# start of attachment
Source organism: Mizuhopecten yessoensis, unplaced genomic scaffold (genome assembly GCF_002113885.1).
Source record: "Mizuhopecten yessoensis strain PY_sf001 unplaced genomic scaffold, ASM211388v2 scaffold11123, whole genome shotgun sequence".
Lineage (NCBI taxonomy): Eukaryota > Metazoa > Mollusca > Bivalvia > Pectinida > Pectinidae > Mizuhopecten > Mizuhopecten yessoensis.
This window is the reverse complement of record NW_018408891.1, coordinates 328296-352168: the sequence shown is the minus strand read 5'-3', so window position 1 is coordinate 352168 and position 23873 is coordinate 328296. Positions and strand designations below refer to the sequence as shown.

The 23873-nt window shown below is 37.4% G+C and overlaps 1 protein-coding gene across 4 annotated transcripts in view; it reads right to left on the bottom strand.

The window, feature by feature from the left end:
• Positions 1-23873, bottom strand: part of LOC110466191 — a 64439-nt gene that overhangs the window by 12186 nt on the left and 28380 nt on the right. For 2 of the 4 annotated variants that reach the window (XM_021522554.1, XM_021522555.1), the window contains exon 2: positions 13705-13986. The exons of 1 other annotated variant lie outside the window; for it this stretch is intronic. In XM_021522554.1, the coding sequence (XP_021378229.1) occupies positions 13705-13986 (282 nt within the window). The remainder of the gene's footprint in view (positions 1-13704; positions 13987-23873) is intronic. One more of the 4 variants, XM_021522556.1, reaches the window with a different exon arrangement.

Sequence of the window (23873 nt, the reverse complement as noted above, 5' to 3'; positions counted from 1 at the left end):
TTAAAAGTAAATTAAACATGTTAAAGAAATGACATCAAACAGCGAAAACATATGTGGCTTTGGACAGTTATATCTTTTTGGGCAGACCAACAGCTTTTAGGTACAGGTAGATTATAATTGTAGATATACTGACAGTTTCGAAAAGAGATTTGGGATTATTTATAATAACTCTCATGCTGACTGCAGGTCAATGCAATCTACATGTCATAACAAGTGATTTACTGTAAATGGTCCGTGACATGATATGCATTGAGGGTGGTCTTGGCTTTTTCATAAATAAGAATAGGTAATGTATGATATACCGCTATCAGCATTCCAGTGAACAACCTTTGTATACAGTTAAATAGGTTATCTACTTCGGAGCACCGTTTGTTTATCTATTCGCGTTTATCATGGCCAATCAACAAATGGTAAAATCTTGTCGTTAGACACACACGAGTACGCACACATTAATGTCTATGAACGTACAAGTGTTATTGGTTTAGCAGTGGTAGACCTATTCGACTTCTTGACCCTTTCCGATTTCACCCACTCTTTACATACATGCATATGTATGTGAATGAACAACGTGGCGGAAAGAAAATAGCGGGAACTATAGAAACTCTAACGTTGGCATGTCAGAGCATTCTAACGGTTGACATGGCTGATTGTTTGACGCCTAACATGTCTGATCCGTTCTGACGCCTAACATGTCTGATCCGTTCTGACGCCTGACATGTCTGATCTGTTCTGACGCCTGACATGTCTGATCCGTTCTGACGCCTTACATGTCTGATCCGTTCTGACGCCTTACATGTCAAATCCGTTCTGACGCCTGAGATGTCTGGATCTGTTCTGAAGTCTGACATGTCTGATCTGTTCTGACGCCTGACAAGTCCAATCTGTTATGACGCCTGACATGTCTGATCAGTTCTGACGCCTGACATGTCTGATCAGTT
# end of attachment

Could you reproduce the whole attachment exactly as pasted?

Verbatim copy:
Source organism: Mizuhopecten yessoensis, unplaced genomic scaffold (genome assembly GCF_002113885.1).
Source record: "Mizuhopecten yessoensis strain PY_sf001 unplaced genomic scaffold, ASM211388v2 scaffold11123, whole genome shotgun sequence".
Lineage (NCBI taxonomy): Eukaryota > Metazoa > Mollusca > Bivalvia > Pectinida > Pectinidae > Mizuhopecten > Mizuhopecten yessoensis.
This window is the reverse complement of record NW_018408891.1, coordinates 328296-352168: the sequence shown is the minus strand read 5'-3', so window position 1 is coordinate 352168 and position 23873 is coordinate 328296. Positions and strand designations below refer to the sequence as shown.

The 23873-nt window shown below is 37.4% G+C and overlaps 1 protein-coding gene across 4 annotated transcripts in view; it reads right to left on the bottom strand.

The window, feature by feature from the left end:
• Positions 1-23873, bottom strand: part of LOC110466191 — a 64439-nt gene that overhangs the window by 12186 nt on the left and 28380 nt on the right. For 2 of the 4 annotated variants that reach the window (XM_021522554.1, XM_021522555.1), the window contains exon 2: positions 13705-13986. The exons of 1 other annotated variant lie outside the window; for it this stretch is intronic. In XM_021522554.1, the coding sequence (XP_021378229.1) occupies positions 13705-13986 (282 nt within the window). The remainder of the gene's footprint in view (positions 1-13704; positions 13987-23873) is intronic. One more of the 4 variants, XM_021522556.1, reaches the window with a different exon arrangement.

Sequence of the window (23873 nt, the reverse complement as noted above, 5' to 3'; positions counted from 1 at the left end):
TTAAAAGTAAATTAAACATGTTAAAGAAATGACATCAAACAGCGAAAACATATGTGGCTTTGGACAGTTATATCTTTTTGGGCAGACCAACAGCTTTTAGGTACAGGTAGATTATAATTGTAGATATACTGACAGTTTCGAAAAGAGATTTGGGATTATTTATAATAACTCTCATGCTGACTGCAGGTCAATGCAATCTACATGTCATAACAAGTGATTTACTGTAAATGGTCCGTGACATGATATGCATTGAGGGTGGTCTTGGCTTTTTCATAAATAAGAATAGGTAATGTATGATATACCGCTATCAGCATTCCAGTGAACAACCTTTGTATACAGTTAAATAGGTTATCTACTTCGGAGCACCGTTTGTTTATCTATTCGCGTTTATCATGGCCAATCAACAAATGGTAAAATCTTGTCGTTAGACACACACGAGTACGCACACATTAATGTCTATGAACGTACAAGTGTTATTGGTTTAGCAGTGGTAGACCTATTCGACTTCTTGACCCTTTCCGATTTCACCCACTCTTTACATACATGCATATGTATGTGAATGAACAACGTGGCGGAAAGAAAATAGCGGGAACTATAGAAACTCTAACGTTGGCATGTCAGAGCATTCTAACGGTTGACATGGCTGATTGTTTGACGCCTAACATGTCTGATCCGTTCTGACGCCTAACATGTCTGATCCGTTCTGACGCCTGACATGTCTGATCTGTTCTGACGCCTGACATGTCTGATCCGTTCTGACGCCTTACATGTCTGATCCGTTCTGACGCCTTACATGTCAAATCCGTTCTGACGCCTGAGATGTCTGGATCTGTTCTGAAGTCTGACATGTCTGATCTGTTCTGACGCCTGACAAGTCCAATCTGTTATGACGCCTGACATGTCTGATCAGTTCTGACGCCTGACATGTCTGATCAGTT